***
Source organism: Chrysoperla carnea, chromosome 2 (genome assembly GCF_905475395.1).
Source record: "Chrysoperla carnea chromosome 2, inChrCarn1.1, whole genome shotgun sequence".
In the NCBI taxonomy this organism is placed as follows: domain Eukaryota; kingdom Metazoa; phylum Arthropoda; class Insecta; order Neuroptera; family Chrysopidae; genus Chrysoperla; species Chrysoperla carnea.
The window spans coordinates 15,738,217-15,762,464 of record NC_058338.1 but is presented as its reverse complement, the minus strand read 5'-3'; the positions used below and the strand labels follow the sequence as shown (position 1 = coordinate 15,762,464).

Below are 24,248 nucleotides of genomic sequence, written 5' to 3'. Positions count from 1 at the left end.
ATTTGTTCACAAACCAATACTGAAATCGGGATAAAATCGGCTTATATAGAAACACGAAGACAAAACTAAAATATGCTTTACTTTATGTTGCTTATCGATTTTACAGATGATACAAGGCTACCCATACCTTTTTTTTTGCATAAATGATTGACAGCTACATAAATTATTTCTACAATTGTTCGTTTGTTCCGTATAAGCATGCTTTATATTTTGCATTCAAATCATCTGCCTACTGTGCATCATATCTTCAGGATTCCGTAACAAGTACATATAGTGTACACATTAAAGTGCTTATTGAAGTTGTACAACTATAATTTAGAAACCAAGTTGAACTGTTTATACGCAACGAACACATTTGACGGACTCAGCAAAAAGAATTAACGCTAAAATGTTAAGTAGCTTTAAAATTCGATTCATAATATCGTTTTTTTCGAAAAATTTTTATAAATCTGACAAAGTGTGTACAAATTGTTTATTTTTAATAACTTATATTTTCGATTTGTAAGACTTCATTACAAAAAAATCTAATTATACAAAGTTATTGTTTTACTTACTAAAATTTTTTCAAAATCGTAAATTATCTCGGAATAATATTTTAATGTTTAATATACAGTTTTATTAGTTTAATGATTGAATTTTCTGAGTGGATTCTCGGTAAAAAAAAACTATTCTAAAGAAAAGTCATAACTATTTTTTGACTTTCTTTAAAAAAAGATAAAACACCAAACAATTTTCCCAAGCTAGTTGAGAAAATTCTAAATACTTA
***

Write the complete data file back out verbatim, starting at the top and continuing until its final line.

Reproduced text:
Source organism: Chrysoperla carnea, chromosome 2 (genome assembly GCF_905475395.1).
Source record: "Chrysoperla carnea chromosome 2, inChrCarn1.1, whole genome shotgun sequence".
In the NCBI taxonomy this organism is placed as follows: domain Eukaryota; kingdom Metazoa; phylum Arthropoda; class Insecta; order Neuroptera; family Chrysopidae; genus Chrysoperla; species Chrysoperla carnea.
The window spans coordinates 15,738,217-15,762,464 of record NC_058338.1 but is presented as its reverse complement, the minus strand read 5'-3'; the positions used below and the strand labels follow the sequence as shown (position 1 = coordinate 15,762,464).

Below are 24,248 nucleotides of genomic sequence, written 5' to 3'. Positions count from 1 at the left end.
ATTTGTTCACAAACCAATACTGAAATCGGGATAAAATCGGCTTATATAGAAACACGAAGACAAAACTAAAATATGCTTTACTTTATGTTGCTTATCGATTTTACAGATGATACAAGGCTACCCATACCTTTTTTTTTGCATAAATGATTGACAGCTACATAAATTATTTCTACAATTGTTCGTTTGTTCCGTATAAGCATGCTTTATATTTTGCATTCAAATCATCTGCCTACTGTGCATCATATCTTCAGGATTCCGTAACAAGTACATATAGTGTACACATTAAAGTGCTTATTGAAGTTGTACAACTATAATTTAGAAACCAAGTTGAACTGTTTATACGCAACGAACACATTTGACGGACTCAGCAAAAAGAATTAACGCTAAAATGTTAAGTAGCTTTAAAATTCGATTCATAATATCGTTTTTTTCGAAAAATTTTTATAAATCTGACAAAGTGTGTACAAATTGTTTATTTTTAATAACTTATATTTTCGATTTGTAAGACTTCATTACAAAAAAATCTAATTATACAAAGTTATTGTTTTACTTACTAAAATTTTTTCAAAATCGTAAATTATCTCGGAATAATATTTTAATGTTTAATATACAGTTTTATTAGTTTAATGATTGAATTTTCTGAGTGGATTCTCGGTAAAAAAAAACTATTCTAAAGAAAAGTCATAACTATTTTTTGACTTTCTTTAAAAAAAGATAAAACACCAAACAATTTTCCCAAGCTAGTTGAGAAAATTCTAAATACTTA